Dr. Block - a gamer himself - has a professional fascination with the effects of technology on individuals. He told Destructoid:
 

I knew that Eric Harris and Dylan Klebold played many computer games. I had even played some of the same games. So I was curious and began reading the data… It was consuming, compelling, and disturbing reading.


Of the criticism often leveled at games, Block doesn't see it as unfair:

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ZippyDSMleePaypal shuts down Mega's payment system. https://torrentfreak.com/under-u-s-pressure-paypal-nukes-mega-for-encrypting-files-150227/03/01/2015 - 3:25pm
Matthew Wilsonvalvle planning to release a vr headset this year wtf http://www.pcgamer.com/valves-vr-headset-is-named-vive-and-htc-are-making-it/03/01/2015 - 1:05pm
ZippyDSMleeuuuhhhggg in other news been sick since last night.....uuhggg.....I iwsh it did not hurt so much when my tummy wants to leave my body..02/28/2015 - 11:39pm
ZippyDSMleeBrings me to the Q why alt costumes would be needed in competition anyway... http://www.eventhubs.com/news/2015/feb/28/dead-or-alive-community-aims-ban-over-120-overly-sexualized-costumes-dead-or-alive-5-last-round/02/28/2015 - 11:36pm
MonteThough from a business side, i would agree with the article. While it would be smarter for developers to slow down, you can't expect EA, Activision or ubisoft to do something like that. Nintnedo's gotta get the third party back.02/28/2015 - 4:36pm
MonteThough it does also help that nintendo's more colorful style is a lot less reliant on graphics than more realistic games. Wind Waker is over 10 years old and still looks good for its age.02/28/2015 - 4:33pm
MonteWith the Wii, nintnedo had the right idea. Hold back on shiny graphics and focus on the gameplay experience. Unfortunatly everyone else keeps pushing for newer graphics and it matters less and less each generation. I can barely notice the difference02/28/2015 - 4:29pm
MonteON third party developers; i kinda think they should slow down to nintendo's pace. They bemoan the rising costs of AAA gaming, but then constantly push for the best graphics which is makes up a lot of those costs. Be easier to afford if they held back02/28/2015 - 4:27pm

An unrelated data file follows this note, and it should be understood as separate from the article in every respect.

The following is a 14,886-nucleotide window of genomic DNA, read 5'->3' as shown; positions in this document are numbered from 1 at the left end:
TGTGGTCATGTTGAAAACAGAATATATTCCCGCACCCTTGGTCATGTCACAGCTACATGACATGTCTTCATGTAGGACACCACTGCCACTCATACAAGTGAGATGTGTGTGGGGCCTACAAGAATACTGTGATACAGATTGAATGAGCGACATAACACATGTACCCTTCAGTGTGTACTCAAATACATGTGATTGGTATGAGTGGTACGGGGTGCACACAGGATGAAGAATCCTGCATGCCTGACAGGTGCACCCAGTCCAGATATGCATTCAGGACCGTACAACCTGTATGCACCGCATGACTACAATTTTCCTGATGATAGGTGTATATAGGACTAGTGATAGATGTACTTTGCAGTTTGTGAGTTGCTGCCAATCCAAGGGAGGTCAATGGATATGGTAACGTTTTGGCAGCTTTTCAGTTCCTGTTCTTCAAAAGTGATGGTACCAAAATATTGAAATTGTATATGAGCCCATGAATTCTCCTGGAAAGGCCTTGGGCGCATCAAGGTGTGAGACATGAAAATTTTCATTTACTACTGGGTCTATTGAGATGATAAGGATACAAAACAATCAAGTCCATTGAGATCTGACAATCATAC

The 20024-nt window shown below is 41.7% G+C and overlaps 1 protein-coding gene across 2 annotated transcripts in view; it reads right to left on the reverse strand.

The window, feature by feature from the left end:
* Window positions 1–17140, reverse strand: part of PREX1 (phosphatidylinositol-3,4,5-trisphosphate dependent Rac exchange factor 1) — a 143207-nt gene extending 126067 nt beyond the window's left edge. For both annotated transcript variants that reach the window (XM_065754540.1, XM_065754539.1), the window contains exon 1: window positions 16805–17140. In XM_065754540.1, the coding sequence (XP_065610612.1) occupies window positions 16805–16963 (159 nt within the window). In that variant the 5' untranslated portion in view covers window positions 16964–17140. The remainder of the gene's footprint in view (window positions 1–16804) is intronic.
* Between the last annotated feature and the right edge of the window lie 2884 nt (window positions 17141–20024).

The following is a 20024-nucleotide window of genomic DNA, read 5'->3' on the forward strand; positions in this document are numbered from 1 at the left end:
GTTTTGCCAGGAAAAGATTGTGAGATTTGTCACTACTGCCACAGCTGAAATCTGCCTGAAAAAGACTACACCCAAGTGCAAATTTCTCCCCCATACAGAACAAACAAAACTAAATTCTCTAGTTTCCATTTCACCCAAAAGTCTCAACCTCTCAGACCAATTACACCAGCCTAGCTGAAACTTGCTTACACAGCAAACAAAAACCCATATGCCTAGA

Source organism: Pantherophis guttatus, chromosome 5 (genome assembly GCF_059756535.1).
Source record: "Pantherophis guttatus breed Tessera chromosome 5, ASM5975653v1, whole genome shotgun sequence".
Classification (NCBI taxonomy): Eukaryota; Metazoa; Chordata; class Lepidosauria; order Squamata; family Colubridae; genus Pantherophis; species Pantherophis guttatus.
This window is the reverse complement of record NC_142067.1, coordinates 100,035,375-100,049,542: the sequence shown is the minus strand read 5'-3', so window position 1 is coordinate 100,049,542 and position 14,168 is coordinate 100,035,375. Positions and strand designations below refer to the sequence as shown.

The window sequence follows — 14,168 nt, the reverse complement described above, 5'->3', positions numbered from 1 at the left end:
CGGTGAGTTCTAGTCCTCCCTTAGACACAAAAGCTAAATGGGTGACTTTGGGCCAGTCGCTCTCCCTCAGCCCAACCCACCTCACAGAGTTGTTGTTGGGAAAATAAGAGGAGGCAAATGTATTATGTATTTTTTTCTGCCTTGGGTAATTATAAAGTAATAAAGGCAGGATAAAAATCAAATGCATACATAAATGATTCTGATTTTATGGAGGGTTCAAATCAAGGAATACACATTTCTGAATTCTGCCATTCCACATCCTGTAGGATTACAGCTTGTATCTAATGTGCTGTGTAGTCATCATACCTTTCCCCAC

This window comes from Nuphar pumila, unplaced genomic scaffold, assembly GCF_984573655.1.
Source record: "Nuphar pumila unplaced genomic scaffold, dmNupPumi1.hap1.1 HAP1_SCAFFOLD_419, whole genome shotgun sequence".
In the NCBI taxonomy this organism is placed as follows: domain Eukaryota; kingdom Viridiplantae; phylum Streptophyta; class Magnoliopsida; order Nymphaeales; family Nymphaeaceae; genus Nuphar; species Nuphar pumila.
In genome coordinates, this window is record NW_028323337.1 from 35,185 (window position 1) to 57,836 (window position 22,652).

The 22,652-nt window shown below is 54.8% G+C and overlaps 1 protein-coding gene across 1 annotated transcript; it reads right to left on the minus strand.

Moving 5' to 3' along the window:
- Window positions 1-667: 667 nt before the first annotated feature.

Matthew Wilsonhttp://www.forbes.com/sites/insertcoin/2015/02/28/the-world-is-nintendos-if-only-theyd-take-it/ I think this is a interesting op-ed, but yeah it kind of is stating the obvious.02/28/2015 - 2:52pm
prh99The government probably doesn't need an app, but I was think more along the lines of a company that was going to sell the collected info. “If you're not paying for the product, you are the product” sometimes even if you pay.02/28/2015 - 1:50pm
E. Zachary KnightWhat better way for the government to keep track of you than to get you to install an app that lets you insult the government.02/28/2015 - 11:03am
prh99No, but I looked it up and it's basically spyware. Their privacy policy says their apps tracks among other things your location and browsing habits via cookies.02/28/2015 - 8:20am
Ryan RardinHas anyone here heard of an app called iCitizen? It's basically Yelp for politicians.02/28/2015 - 5:16am
Andrew EisenAh, not linked in the way you (and everyone else) want and expect. That's true.02/27/2015 - 10:06pm
Matthew Wilsonthey are not linked in a way that tracks purchases though. the fact that they have to send a code for the other system shows that they are not linked in the way it counts.02/27/2015 - 9:39pm
Andrew EisenAccounts are already linked. Have been for quite a while. Also, Mario vs. Donkey Kong was announced as a cross-buy title during last January's Nintendo Direct.02/27/2015 - 9:25pm
Matthew Wilsonhttp://www.vg247.com/20…/…/27/olli-olli-3ds-wii-u-cross-buy/ I wounder if this is a sign that Nintendo may finally link accounts across the 3ds/wiiu in the near future.02/27/2015 - 9:18pm
prh99http://www.romanoriginals.co.uk/invt/70931?colour=Blue The dress does comes in white and blue but both have black lace and a sheer back top, I don't see gold or brown. 02/27/2015 - 8:54pm
ZippyDSMleeDungeons was a so bad so good game to me so I been keeping up with its sequel which will more of a Dungeon Keeper clone. As for pre order out of 7 preorders I was not burnt by 2... Add my contempt of most of modern game design.Ya I have all kinds of hurt.02/27/2015 - 8:40pm
MechaTama31I don't even want to know...02/27/2015 - 8:22pm